My Journey into the Cloud (22): ESP32 sensor node with web server

January 31, 2018 | 19:35
Prototype of a sensor node that transmits measured values to the cloud.
Prototype of a sensor node that transmits measured values to the cloud.
In parts 20 and 21 of this series we saw how to use a web page on a local network to configure an IoT device. The ESP32 generates its own Wi-Fi network which we can log into using a Smartphone, Tablet or PC. A small web server which we programmed as usual using the Arduino-IDE, generates the configuration web page.
In the last instalment we were able to use this web page to enter the SSID and password information of a Wi-Fi network router. Once the page was returned with this information the ESP32 is able to log into this network and access the internet. So far we haven’t used this, as a demo application the microcontroller generated a locally accessible web page via the router Wi-Fi to switch an LED.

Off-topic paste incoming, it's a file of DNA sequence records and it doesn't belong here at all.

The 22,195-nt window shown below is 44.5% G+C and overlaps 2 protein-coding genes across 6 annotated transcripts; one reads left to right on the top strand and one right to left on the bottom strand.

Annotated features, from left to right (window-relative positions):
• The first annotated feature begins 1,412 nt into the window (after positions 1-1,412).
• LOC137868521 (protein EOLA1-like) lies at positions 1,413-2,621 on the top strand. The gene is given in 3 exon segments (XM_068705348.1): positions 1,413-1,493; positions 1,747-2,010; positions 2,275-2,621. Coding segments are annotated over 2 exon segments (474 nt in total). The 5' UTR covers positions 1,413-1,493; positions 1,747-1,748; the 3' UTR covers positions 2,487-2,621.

Sensor values in the Cloud

In this instalment we will pay another visit to the Cloud. In instalment 18 of this series we showed how we can send sensor values using MQTT to the AllThingsTalk platform. The data is then displayed on a special web page that anyone can also set up for their own use, that will of course work anywhere in the world because the page is available via the internet. In instalment 18 it was still necessary to hardcode in the Arduino sketch the SSID and password for our router Wi-Fi network as well as the Device ID and Device Token, which is used by AllThingsTalk for authentication.

It seems an obvious step now to combine the two applications. No sooner said than done; with the help of Copy and Paste plus a few adjustments a new sketch was created which you can download below. It will be useful to compare it with the sketch from the previous instalment.